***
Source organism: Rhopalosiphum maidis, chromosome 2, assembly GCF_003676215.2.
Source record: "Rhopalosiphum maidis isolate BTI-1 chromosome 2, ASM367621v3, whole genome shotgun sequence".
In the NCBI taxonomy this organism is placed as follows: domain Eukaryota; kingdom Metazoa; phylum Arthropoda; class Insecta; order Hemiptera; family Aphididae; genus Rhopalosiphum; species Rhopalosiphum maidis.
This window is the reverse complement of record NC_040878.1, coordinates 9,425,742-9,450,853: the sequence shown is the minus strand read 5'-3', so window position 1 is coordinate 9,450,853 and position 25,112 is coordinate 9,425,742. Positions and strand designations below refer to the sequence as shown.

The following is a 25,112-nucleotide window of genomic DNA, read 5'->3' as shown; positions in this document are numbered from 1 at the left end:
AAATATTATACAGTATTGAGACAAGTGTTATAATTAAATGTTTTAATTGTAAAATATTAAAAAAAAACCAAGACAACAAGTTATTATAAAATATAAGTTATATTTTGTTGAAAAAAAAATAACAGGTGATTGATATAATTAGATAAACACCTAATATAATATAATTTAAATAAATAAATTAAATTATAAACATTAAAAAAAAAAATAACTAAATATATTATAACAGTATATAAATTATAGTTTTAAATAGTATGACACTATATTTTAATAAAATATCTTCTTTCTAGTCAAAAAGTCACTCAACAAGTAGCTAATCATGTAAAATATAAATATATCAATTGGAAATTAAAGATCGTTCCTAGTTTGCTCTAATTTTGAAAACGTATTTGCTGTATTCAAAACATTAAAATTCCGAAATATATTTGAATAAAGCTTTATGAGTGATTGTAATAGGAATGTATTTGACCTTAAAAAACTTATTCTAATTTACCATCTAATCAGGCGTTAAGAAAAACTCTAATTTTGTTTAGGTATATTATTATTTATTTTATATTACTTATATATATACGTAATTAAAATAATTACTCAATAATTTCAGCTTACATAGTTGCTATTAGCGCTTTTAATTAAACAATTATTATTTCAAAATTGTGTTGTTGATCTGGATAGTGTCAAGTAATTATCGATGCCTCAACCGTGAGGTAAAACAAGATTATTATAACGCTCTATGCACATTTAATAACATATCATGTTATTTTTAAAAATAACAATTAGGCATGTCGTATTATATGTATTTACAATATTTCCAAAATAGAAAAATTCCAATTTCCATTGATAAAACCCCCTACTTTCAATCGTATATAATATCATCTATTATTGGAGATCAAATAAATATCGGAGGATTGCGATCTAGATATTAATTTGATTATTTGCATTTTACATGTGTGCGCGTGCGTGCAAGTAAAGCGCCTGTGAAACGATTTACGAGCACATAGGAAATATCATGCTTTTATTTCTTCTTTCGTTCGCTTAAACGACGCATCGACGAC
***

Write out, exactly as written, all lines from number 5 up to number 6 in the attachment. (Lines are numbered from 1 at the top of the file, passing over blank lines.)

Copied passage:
The following is a 25,112-nucleotide window of genomic DNA, read 5'->3' as shown; positions in this document are numbered from 1 at the left end:
AAATATTATACAGTATTGAGACAAGTGTTATAATTAAATGTTTTAATTGTAAAATATTAAAAAAAAACCAAGACAACAAGTTATTATAAAATATAAGTTATATTTTGTTGAAAAAAAAATAACAGGTGATTGATATAATTAGATAAACACCTAATATAATATAATTTAAATAAATAAATTAAATTATAAACATTAAAAAAAAAAATAACTAAATATATTATAACAGTATATAAATTATAGTTTTAAATAGTATGACACTATATTTTAATAAAATATCTTCTTTCTAGTCAAAAAGTCACTCAACAAGTAGCTAATCATGTAAAATATAAATATATCAATTGGAAATTAAAGATCGTTCCTAGTTTGCTCTAATTTTGAAAACGTATTTGCTGTATTCAAAACATTAAAATTCCGAAATATATTTGAATAAAGCTTTATGAGTGATTGTAATAGGAATGTATTTGACCTTAAAAAACTTATTCTAATTTACCATCTAATCAGGCGTTAAGAAAAACTCTAATTTTGTTTAGGTATATTATTATTTATTTTATATTACTTATATATATACGTAATTAAAATAATTACTCAATAATTTCAGCTTACATAGTTGCTATTAGCGCTTTTAATTAAACAATTATTATTTCAAAATTGTGTTGTTGATCTGGATAGTGTCAAGTAATTATCGATGCCTCAACCGTGAGGTAAAACAAGATTATTATAACGCTCTATGCACATTTAATAACATATCATGTTATTTTTAAAAATAACAATTAGGCATGTCGTATTATATGTATTTACAATATTTCCAAAATAGAAAAATTCCAATTTCCATTGATAAAACCCCCTACTTTCAATCGTATATAATATCATCTATTATTGGAGATCAAATAAATATCGGAGGATTGCGATCTAGATATTAATTTGATTATTTGCATTTTACATGTGTGCGCGTGCGTGCAAGTAAAGCGCCTGTGAAACGATTTACGAGCACATAGGAAATATCATGCTTTTATTTCTTCTTTCGTTCGCTTAAACGACGCATCGACGAC